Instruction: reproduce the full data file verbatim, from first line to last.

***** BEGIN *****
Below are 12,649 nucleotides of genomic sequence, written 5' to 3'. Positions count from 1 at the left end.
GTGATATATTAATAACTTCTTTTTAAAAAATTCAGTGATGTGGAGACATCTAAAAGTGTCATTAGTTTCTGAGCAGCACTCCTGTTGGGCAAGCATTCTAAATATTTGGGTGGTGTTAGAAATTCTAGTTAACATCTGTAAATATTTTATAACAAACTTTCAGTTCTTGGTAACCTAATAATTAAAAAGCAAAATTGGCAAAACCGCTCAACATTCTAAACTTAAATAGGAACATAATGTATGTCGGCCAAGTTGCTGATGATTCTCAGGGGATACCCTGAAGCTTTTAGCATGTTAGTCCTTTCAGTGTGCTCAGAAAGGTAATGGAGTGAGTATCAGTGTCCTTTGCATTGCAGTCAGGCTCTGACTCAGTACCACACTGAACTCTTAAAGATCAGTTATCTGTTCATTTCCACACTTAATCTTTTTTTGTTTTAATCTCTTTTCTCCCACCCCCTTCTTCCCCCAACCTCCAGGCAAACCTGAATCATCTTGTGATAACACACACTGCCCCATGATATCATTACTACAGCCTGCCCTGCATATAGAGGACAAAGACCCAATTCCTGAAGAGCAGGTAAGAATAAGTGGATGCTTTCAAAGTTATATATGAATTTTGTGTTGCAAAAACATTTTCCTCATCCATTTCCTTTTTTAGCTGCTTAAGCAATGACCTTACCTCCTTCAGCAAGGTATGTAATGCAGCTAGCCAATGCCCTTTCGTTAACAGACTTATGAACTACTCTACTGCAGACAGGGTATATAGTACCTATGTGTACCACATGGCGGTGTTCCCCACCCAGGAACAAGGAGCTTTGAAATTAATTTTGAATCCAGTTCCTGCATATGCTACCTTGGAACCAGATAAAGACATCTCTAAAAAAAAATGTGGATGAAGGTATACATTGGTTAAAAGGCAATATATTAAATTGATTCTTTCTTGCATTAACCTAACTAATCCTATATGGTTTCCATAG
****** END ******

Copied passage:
Below are 12,649 nucleotides of genomic sequence, written 5' to 3'. Positions count from 1 at the left end.
GTGATATATTAATAACTTCTTTTTAAAAAATTCAGTGATGTGGAGACATCTAAAAGTGTCATTAGTTTCTGAGCAGCACTCCTGTTGGGCAAGCATTCTAAATATTTGGGTGGTGTTAGAAATTCTAGTTAACATCTGTAAATATTTTATAACAAACTTTCAGTTCTTGGTAACCTAATAATTAAAAAGCAAAATTGGCAAAACCGCTCAACATTCTAAACTTAAATAGGAACATAATGTATGTCGGCCAAGTTGCTGATGATTCTCAGGGGATACCCTGAAGCTTTTAGCATGTTAGTCCTTTCAGTGTGCTCAGAAAGGTAATGGAGTGAGTATCAGTGTCCTTTGCATTGCAGTCAGGCTCTGACTCAGTACCACACTGAACTCTTAAAGATCAGTTATCTGTTCATTTCCACACTTAATCTTTTTTTGTTTTAATCTCTTTTCTCCCACCCCCTTCTTCCCCCAACCTCCAGGCAAACCTGAATCATCTTGTGATAACACACACTGCCCCATGATATCATTACTACAGCCTGCCCTGCATATAGAGGACAAAGACCCAATTCCTGAAGAGCAGGTAAGAATAAGTGGATGCTTTCAAAGTTATATATGAATTTTGTGTTGCAAAAACATTTTCCTCATCCATTTCCTTTTTTAGCTGCTTAAGCAATGACCTTACCTCCTTCAGCAAGGTATGTAATGCAGCTAGCCAATGCCCTTTCGTTAACAGACTTATGAACTACTCTACTGCAGACAGGGTATATAGTACCTATGTGTACCACATGGCGGTGTTCCCCACCCAGGAACAAGGAGCTTTGAAATTAATTTTGAATCCAGTTCCTGCATATGCTACCTTGGAACCAGATAAAGACATCTCTAAAAAAAAATGTGGATGAAGGTATACATTGGTTAAAAGGCAATATATTAAATTGATTCTTTCTTGCATTAACCTAACTAATCCTATATGGTTTCCATAG